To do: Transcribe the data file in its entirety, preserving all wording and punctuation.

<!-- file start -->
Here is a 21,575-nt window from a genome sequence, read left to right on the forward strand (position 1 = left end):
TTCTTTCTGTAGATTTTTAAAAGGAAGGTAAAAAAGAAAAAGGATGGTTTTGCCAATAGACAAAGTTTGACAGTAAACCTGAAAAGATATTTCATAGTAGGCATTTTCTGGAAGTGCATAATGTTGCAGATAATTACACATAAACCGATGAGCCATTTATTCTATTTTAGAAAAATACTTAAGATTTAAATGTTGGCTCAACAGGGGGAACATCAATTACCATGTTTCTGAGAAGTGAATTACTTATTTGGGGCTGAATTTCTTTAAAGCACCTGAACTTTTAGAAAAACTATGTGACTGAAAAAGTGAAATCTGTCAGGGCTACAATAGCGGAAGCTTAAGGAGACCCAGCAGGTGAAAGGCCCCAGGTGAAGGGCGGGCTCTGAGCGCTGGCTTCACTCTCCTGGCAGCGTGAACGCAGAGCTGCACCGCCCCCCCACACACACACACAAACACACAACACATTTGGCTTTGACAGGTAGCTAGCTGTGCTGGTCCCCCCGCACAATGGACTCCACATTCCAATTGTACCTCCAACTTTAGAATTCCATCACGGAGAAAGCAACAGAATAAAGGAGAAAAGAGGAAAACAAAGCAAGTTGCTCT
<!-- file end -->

Here is a 21,575-nt window from a genome sequence, read left to right on the forward strand (position 1 = left end):
TTCTTTCTGTAGATTTTTAAAAGGAAGGTAAAAAAGAAAAAGGATGGTTTTGCCAATAGACAAAGTTTGACAGTAAACCTGAAAAGATATTTCATAGTAGGCATTTTCTGGAAGTGCATAATGTTGCAGATAATTACACATAAACCGATGAGCCATTTATTCTATTTTAGAAAAATACTTAAGATTTAAATGTTGGCTCAACAGGGGGAACATCAATTACCATGTTTCTGAGAAGTGAATTACTTATTTGGGGCTGAATTTCTTTAAAGCACCTGAACTTTTAGAAAAACTATGTGACTGAAAAAGTGAAATCTGTCAGGGCTACAATAGCGGAAGCTTAAGGAGACCCAGCAGGTGAAAGGCCCCAGGTGAAGGGCGGGCTCTGAGCGCTGGCTTCACTCTCCTGGCAGCGTGAACGCAGAGCTGCACCGCCCCCCCACACACACACACAAACACACAACACATTTGGCTTTGACAGGTAGCTAGCTGTGCTGGTCCCCCCGCACAATGGACTCCACATTCCAATTGTACCTCCAACTTTAGAATTCCATCACGGAGAAAGCAACAGAATAAAGGAGAAAAGAGGAAAACAAAGCAAGTTGCTCT